What is naltrexone?
Naltrexone is a prescription drug approved by the Food and Drug Administration (FDA) for the treatment of opioid addiction and alcohol addiction. It is also sold under the brand names Revia and Vivitrol, the latter of which is an intramuscular extended-release formulation.1,2,3
Revia and generic naltrexone, which come in pill form, are typically prescribed for alcohol use disorder or alcoholism, while Vivitrol is approved for an addiction to opioids or alcohol.1,2,3
What are the risks of taking Revia for weight loss?
People have begun taking low-dose naltrexone (Revia) or a combination naltrexone/bupropion formula in order to lose weight. Naltrexone/bupropion has been FDA-approved for weight loss in some patients, whereas naltrexone on its own has not been approved and is considered off-label.4 But there are risks associated with taking Revia for weight loss or preventing weight gain.
Taking Revia for weight loss can negatively affect your physical and psychological health, especially for those with a history of dieting. This is because dieting is a risk factor for disordered eating and developing an active eating disorder. In fact, research has shown that about one-quarter of individuals who engage in severe dieting develop an eating disorder.5 And although dieting on its own doesn’t directly cause an eating disorder, it can increase the likelihood of developing one, especially in those who are predisposed.
You should always consult your doctor, and your medical team, before taking medication for weight loss. Trying to lose weight quickly by taking Revia or other medications can cause a host of side effects and health risks.
Naltrexone side effects and health risks
Common side effects of naltrexone use may include:1,2
- Nausea and vomiting
- Sleep disturbances
- Muscle cramps and joint pain
- Headache and toothache
- Flu-like symptoms
- Anxiety and irritability
- Constipation or diarrhea
Severe adverse effects of taking Revia may include:1,2
- Blurred vision
- Dangerous allergic reaction, including swelling of mouth or tongue, chest pain, trouble breathing, and rash
- Hepatitis or liver damage, including dark-colored urine and jaundice
- Injection site reactions, including severe pain, tissue death, blisters, lumps, or open wounds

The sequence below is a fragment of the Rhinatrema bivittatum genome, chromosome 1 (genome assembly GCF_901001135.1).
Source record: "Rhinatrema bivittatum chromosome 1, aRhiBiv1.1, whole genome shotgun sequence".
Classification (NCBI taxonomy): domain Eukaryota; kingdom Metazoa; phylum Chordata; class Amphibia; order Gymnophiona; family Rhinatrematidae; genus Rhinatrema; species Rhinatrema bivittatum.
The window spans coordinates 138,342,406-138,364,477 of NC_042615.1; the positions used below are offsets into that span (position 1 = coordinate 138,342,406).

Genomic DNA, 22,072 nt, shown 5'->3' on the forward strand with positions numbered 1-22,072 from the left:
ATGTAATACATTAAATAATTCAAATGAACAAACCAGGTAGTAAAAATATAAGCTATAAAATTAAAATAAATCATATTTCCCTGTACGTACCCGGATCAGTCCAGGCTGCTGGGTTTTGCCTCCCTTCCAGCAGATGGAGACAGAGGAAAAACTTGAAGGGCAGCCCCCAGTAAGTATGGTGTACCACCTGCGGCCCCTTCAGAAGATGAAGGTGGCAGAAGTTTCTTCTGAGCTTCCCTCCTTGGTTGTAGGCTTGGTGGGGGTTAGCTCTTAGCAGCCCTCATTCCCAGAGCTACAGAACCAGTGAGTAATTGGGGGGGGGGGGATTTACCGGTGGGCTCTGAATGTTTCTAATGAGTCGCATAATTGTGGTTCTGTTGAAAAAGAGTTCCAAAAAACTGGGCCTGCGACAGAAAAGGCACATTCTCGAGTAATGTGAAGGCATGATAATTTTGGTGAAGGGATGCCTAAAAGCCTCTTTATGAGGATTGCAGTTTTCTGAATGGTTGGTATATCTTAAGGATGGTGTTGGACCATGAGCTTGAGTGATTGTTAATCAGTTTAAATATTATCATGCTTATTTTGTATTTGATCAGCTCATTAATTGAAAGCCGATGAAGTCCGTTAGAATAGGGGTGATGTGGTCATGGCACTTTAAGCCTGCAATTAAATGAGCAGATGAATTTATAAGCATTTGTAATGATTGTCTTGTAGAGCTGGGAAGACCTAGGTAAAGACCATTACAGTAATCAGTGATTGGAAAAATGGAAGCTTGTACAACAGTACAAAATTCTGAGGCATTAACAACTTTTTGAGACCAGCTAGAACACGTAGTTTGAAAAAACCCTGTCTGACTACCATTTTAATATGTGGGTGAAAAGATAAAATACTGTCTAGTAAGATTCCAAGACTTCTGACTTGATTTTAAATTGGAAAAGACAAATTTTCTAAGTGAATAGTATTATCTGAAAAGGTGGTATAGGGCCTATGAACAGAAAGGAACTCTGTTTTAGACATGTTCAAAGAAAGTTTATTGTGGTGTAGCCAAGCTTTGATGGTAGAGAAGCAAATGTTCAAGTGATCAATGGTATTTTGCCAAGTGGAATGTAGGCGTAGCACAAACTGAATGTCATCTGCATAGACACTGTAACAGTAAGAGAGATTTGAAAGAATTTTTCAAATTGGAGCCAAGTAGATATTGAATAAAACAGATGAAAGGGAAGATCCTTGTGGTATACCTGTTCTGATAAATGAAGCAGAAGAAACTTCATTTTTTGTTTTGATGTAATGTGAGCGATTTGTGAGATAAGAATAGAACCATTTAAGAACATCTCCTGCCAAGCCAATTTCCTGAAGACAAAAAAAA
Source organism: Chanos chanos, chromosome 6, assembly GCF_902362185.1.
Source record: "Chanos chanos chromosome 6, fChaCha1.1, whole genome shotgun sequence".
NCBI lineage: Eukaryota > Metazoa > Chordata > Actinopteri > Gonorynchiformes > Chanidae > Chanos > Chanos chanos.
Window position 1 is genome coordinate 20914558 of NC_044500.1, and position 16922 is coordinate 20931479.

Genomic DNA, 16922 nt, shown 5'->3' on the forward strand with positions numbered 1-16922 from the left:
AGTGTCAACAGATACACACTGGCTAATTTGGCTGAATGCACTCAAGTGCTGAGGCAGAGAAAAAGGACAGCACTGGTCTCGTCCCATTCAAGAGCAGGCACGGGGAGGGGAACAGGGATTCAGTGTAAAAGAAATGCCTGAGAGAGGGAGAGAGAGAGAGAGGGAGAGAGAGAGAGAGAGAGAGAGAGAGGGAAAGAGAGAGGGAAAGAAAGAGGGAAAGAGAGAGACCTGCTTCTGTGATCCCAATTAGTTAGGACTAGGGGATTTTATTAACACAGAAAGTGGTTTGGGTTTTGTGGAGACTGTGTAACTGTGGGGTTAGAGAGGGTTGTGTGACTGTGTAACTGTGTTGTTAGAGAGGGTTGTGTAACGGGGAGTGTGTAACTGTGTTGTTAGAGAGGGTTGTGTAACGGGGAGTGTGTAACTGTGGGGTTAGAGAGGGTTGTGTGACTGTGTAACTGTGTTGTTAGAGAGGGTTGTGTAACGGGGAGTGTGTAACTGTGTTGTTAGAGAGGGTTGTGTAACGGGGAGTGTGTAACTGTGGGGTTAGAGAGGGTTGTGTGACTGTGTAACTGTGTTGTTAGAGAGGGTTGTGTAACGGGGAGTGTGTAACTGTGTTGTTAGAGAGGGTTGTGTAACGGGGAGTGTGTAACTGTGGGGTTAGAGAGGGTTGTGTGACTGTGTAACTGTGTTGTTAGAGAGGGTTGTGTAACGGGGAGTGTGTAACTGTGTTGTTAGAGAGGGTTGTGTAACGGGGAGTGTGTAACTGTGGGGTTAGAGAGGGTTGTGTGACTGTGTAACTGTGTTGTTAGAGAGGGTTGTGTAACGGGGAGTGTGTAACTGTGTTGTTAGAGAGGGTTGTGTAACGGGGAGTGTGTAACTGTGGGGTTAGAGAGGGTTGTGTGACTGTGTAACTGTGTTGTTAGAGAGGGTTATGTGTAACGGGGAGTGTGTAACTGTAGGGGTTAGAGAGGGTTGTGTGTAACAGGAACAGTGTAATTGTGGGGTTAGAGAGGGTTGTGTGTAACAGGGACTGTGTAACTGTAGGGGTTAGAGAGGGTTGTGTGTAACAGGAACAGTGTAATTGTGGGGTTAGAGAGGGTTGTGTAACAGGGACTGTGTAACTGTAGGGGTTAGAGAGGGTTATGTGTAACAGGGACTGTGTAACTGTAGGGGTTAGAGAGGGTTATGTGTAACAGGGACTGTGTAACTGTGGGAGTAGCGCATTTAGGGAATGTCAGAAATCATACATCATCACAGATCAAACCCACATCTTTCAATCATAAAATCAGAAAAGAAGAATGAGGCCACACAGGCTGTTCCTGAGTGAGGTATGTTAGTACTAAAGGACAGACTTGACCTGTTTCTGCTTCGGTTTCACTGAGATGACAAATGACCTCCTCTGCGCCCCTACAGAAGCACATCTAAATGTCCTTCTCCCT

Can you overdose on naltrexone?
Naltrexone overdose is not common, with even high doses causing relatively benign symptoms.5 However, the real risk of naltrexone, aside from dangerous weight loss and disordered eating potential, is that of overdosing on opioids.1
Since naltrexone blocks opioid receptors, people taking this prescription medication are at risk of overdose if they relapse on heroin or a prescription opioid like Vicodin, Percocet, or other chronic pain management medications. This is because they may take a much higher dose in an attempt to overcome the subdued effect caused by naltrexone. The risk of overdose also increases in someone who has been on Revia or Vivitrol for an extended period of time, effectively lowering their tolerance to opioids during the period of abstinence. Returning to opioid use, especially at their previously used dose, can lead to an overdose.1
If you suspect that someone has overdosed, call 911 immediately and wait for medical personnel to arrive. In the case of an opioid overdose, administer Narcan (naloxone) if it’s available.
Understanding naltrexone and weight loss
Using a medication like naltrexone or naltrexone/bupropion to lose weight quickly could increase the risk of developing an eating disorder like bulimia nervosa or anorexia nervosa.7
Dieting or using a diet pill like naltrexone alone doesn’t necessarily mean that you have an eating disorder or are engaging in disordered eating, but if other symptoms are present, then it could indicate an issue.
Other symptoms of eating disorders include:10
- Severe caloric restriction
- Skipping meals
- A preoccupation with food, weight, and thinness
- A pathological drive for thinness
- Distorted body image
- Low self-esteem
- Purging behaviors like laxative use, excessive exercise, and self-induced vomiting
- Binge eating episodes
- Feeling profound shame and guilt related to disordered eating behaviors
- Eating alone or avoiding situations in which food will be present
Naltrexone may be misused by people looking to lose weight thanks to diet culture, which prioritizes weight loss and thinness over health and well-being. Anti-fat bias, or fatphobia, is the intense hatred or fear of people living in larger bodies, and it contributes to the popularity of medications like naltrexone.
Society communicates to us that there is only one “ideal” body type—thinness for women and lean muscle mass for men. However, people of all sizes, shapes, and weights are valid, and there is no such thing as a bodily ideal, though this belief drives many people to engage in disordered eating behaviors and what they perceive as a "healthy diet" in pursuit of thinness.
Chronic disordered eating can ultimately lead to a clinical eating disorder, which may require formal eating disorder treatment on an inpatient, outpatient, or virtual basis. If you are looking to heal your relationship with eating and movement, professional treatment may be a great option.
While inpatient care may be beneficial for those who need to treat severe symptoms of an eating disorder and need an intensive environment and structure, outpatient treatment can offer flexibility for those who need to schedule treatment around other activities.